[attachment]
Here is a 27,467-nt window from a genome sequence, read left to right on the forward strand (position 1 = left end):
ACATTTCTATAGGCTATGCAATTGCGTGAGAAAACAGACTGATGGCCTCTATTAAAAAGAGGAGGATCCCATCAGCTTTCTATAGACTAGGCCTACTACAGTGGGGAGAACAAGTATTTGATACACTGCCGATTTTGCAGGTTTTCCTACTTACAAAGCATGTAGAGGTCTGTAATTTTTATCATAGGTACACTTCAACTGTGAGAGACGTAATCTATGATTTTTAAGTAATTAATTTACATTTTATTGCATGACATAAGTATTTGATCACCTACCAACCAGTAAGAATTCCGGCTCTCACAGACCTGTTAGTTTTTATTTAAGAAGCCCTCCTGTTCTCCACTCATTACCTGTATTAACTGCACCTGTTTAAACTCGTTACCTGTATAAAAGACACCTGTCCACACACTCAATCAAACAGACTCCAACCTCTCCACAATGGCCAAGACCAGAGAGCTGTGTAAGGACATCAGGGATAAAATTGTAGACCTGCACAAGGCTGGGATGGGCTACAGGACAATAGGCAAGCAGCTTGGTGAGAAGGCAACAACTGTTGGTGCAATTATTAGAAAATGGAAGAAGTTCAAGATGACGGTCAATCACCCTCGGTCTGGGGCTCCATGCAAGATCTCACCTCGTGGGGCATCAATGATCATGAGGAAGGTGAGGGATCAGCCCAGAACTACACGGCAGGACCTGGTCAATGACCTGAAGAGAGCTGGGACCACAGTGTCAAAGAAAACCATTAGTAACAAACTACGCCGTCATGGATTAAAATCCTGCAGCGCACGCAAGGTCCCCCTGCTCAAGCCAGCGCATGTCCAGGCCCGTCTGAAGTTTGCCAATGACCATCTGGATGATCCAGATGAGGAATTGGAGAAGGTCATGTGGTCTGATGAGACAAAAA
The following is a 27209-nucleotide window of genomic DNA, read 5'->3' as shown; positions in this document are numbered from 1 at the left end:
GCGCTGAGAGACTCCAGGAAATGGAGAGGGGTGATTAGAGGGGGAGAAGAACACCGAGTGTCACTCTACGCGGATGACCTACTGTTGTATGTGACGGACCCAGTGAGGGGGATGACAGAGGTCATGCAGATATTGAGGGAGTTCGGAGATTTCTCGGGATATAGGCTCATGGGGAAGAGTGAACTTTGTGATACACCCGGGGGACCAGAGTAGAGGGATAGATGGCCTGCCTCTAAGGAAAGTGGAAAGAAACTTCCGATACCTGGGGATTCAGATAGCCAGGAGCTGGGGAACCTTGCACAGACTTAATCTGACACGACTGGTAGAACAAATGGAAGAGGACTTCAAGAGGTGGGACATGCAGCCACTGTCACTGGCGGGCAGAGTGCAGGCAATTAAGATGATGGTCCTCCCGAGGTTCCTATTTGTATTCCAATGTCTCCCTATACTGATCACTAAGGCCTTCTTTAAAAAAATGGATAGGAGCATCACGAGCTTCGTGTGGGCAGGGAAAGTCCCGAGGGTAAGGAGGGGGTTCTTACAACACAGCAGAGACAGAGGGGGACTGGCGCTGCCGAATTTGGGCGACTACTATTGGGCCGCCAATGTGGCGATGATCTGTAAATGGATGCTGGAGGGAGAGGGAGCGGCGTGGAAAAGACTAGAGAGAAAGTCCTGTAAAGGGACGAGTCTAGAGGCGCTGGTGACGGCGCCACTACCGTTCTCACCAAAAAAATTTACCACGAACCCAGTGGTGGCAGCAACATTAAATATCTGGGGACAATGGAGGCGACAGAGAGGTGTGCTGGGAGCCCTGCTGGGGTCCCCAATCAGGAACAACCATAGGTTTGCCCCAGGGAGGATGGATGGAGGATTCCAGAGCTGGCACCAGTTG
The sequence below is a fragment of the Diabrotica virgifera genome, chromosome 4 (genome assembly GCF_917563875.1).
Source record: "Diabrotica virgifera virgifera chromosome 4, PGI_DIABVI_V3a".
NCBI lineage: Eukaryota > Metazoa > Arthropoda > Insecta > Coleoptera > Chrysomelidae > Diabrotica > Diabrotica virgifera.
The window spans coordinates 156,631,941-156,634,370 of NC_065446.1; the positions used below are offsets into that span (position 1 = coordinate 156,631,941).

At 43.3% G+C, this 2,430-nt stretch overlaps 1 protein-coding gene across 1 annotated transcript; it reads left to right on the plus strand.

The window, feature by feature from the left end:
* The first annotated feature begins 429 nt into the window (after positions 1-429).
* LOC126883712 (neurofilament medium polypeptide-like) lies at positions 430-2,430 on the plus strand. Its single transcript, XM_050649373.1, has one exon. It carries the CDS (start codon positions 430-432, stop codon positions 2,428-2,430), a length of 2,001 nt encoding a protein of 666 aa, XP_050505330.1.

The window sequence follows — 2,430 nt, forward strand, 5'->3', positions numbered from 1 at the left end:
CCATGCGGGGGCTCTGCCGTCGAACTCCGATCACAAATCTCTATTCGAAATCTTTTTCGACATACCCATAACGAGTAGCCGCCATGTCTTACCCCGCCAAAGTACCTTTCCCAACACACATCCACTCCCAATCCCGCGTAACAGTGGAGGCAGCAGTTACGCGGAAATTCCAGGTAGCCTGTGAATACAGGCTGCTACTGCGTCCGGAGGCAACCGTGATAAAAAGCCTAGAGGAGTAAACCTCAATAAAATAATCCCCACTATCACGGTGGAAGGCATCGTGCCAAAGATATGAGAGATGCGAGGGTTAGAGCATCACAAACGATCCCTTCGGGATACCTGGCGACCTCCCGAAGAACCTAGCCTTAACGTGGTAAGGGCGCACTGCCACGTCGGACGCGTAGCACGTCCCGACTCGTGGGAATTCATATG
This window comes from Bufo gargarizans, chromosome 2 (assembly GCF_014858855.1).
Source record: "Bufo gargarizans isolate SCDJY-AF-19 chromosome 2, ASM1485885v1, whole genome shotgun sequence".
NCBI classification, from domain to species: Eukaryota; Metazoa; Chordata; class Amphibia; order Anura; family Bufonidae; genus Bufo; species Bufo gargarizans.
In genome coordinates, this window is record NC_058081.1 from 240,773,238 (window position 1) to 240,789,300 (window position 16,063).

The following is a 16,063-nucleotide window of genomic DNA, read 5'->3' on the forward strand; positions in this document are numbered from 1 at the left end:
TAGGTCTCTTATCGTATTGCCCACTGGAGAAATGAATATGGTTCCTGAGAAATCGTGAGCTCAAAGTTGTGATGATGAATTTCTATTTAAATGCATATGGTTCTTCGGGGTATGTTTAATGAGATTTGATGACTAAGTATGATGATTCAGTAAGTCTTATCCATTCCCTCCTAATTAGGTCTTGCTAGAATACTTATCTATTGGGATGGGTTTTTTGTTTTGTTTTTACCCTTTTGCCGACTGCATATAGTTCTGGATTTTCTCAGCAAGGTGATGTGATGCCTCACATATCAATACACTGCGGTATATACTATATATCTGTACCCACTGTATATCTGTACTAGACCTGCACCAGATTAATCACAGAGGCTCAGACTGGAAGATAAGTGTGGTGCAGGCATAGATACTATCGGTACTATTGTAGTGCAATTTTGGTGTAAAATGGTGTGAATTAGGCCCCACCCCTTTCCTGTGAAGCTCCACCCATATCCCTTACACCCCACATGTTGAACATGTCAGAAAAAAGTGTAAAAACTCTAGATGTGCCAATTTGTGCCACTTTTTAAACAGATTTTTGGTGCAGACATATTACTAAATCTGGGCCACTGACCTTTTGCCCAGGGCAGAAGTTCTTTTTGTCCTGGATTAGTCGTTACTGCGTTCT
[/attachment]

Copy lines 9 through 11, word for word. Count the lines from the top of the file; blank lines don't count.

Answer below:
At 43.3% G+C, this 2,430-nt stretch overlaps 1 protein-coding gene across 1 annotated transcript; it reads left to right on the plus strand.

The window, feature by feature from the left end:
* The first annotated feature begins 429 nt into the window (after positions 1-429).